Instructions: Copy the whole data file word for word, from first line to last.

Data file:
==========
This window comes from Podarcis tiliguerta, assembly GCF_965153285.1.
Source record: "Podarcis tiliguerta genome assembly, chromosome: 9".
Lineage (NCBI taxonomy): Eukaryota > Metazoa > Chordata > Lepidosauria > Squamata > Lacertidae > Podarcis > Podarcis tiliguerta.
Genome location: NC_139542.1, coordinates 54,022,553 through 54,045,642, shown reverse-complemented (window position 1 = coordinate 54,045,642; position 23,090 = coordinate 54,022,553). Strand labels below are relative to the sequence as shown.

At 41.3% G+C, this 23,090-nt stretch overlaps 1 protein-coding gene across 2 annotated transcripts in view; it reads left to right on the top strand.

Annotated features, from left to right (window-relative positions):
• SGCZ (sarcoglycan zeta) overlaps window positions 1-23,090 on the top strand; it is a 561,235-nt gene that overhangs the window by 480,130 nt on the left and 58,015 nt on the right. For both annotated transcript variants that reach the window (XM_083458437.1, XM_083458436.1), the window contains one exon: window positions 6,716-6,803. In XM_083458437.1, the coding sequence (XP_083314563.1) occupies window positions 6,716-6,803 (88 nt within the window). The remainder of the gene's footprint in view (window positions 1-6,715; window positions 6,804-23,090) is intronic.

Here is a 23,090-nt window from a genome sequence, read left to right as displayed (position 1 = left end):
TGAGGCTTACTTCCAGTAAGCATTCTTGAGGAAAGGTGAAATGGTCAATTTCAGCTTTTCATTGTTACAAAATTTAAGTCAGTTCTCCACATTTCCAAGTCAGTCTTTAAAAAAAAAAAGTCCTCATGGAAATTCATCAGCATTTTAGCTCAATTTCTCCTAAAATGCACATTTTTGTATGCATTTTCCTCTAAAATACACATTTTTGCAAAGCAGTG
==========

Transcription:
This window comes from Podarcis tiliguerta, assembly GCF_965153285.1.
Source record: "Podarcis tiliguerta genome assembly, chromosome: 9".
Lineage (NCBI taxonomy): Eukaryota > Metazoa > Chordata > Lepidosauria > Squamata > Lacertidae > Podarcis > Podarcis tiliguerta.
Genome location: NC_139542.1, coordinates 54,022,553 through 54,045,642, shown reverse-complemented (window position 1 = coordinate 54,045,642; position 23,090 = coordinate 54,022,553). Strand labels below are relative to the sequence as shown.

At 41.3% G+C, this 23,090-nt stretch overlaps 1 protein-coding gene across 2 annotated transcripts in view; it reads left to right on the top strand.

Annotated features, from left to right (window-relative positions):
• SGCZ (sarcoglycan zeta) overlaps window positions 1-23,090 on the top strand; it is a 561,235-nt gene that overhangs the window by 480,130 nt on the left and 58,015 nt on the right. For both annotated transcript variants that reach the window (XM_083458437.1, XM_083458436.1), the window contains one exon: window positions 6,716-6,803. In XM_083458437.1, the coding sequence (XP_083314563.1) occupies window positions 6,716-6,803 (88 nt within the window). The remainder of the gene's footprint in view (window positions 1-6,715; window positions 6,804-23,090) is intronic.

Here is a 23,090-nt window from a genome sequence, read left to right as displayed (position 1 = left end):
TGAGGCTTACTTCCAGTAAGCATTCTTGAGGAAAGGTGAAATGGTCAATTTCAGCTTTTCATTGTTACAAAATTTAAGTCAGTTCTCCACATTTCCAAGTCAGTCTTTAAAAAAAAAAAGTCCTCATGGAAATTCATCAGCATTTTAGCTCAATTTCTCCTAAAATGCACATTTTTGTATGCATTTTCCTCTAAAATACACATTTTTGCAAAGCAGTG